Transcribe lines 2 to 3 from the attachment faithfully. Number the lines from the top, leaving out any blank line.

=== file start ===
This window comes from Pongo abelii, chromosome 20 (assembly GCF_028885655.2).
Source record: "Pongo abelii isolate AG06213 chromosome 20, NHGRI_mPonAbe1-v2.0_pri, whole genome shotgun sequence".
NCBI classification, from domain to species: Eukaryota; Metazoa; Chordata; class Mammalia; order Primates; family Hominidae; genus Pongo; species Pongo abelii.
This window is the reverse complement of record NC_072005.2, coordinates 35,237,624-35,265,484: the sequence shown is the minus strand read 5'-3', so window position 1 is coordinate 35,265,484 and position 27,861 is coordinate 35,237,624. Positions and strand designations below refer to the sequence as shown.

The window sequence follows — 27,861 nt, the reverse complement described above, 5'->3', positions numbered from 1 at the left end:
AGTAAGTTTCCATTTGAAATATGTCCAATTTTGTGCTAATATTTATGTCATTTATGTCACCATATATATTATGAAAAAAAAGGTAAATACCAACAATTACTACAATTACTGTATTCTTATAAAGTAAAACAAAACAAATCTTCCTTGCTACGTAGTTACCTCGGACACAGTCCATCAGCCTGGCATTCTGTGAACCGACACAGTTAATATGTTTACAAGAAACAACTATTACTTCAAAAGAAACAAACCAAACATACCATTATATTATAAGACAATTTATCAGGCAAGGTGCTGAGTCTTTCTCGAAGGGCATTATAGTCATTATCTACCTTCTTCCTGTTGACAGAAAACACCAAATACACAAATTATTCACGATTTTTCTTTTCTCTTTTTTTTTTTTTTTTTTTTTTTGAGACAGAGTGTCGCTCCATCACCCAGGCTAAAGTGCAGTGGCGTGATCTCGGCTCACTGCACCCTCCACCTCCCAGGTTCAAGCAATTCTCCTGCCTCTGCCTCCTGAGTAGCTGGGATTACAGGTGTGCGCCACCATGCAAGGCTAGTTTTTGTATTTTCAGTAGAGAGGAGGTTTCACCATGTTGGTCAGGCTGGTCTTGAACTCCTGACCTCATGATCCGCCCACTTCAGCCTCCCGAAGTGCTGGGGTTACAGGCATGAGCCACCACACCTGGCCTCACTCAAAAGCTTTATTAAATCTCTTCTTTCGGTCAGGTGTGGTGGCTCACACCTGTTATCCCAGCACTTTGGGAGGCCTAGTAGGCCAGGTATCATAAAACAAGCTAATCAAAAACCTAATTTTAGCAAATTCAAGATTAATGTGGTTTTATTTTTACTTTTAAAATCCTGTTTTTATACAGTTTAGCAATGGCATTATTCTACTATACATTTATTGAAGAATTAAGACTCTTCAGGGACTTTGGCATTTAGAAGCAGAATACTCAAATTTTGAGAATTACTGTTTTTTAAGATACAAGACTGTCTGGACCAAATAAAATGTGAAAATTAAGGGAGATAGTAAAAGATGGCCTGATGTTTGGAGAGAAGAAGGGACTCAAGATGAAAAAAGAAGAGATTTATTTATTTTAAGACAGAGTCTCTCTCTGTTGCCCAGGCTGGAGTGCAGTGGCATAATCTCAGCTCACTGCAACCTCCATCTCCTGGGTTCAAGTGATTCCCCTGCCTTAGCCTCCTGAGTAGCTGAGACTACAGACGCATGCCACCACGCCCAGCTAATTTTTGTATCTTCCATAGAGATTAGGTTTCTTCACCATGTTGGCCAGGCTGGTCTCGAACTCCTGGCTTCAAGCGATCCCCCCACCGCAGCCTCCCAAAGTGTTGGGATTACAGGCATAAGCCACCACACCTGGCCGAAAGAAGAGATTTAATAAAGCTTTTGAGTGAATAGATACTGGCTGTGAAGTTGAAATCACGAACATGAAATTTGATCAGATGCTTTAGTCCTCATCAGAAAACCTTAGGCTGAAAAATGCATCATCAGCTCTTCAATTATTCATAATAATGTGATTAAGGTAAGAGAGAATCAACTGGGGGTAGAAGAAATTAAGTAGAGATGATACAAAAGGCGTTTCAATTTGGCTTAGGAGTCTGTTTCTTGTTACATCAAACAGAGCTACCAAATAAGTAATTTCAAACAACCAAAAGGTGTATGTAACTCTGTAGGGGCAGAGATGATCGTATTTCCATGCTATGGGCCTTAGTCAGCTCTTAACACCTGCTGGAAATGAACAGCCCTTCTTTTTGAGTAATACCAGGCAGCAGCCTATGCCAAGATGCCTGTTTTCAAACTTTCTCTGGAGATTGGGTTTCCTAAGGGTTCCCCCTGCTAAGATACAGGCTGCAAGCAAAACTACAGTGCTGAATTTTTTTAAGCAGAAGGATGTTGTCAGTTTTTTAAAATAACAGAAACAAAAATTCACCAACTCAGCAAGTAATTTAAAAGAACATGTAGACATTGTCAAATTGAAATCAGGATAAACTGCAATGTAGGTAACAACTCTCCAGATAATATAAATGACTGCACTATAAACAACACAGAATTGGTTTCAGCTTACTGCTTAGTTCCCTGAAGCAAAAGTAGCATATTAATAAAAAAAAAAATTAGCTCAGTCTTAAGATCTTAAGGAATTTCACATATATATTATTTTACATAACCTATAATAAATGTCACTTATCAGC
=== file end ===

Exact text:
Source record: "Pongo abelii isolate AG06213 chromosome 20, NHGRI_mPonAbe1-v2.0_pri, whole genome shotgun sequence".
NCBI classification, from domain to species: Eukaryota; Metazoa; Chordata; class Mammalia; order Primates; family Hominidae; genus Pongo; species Pongo abelii.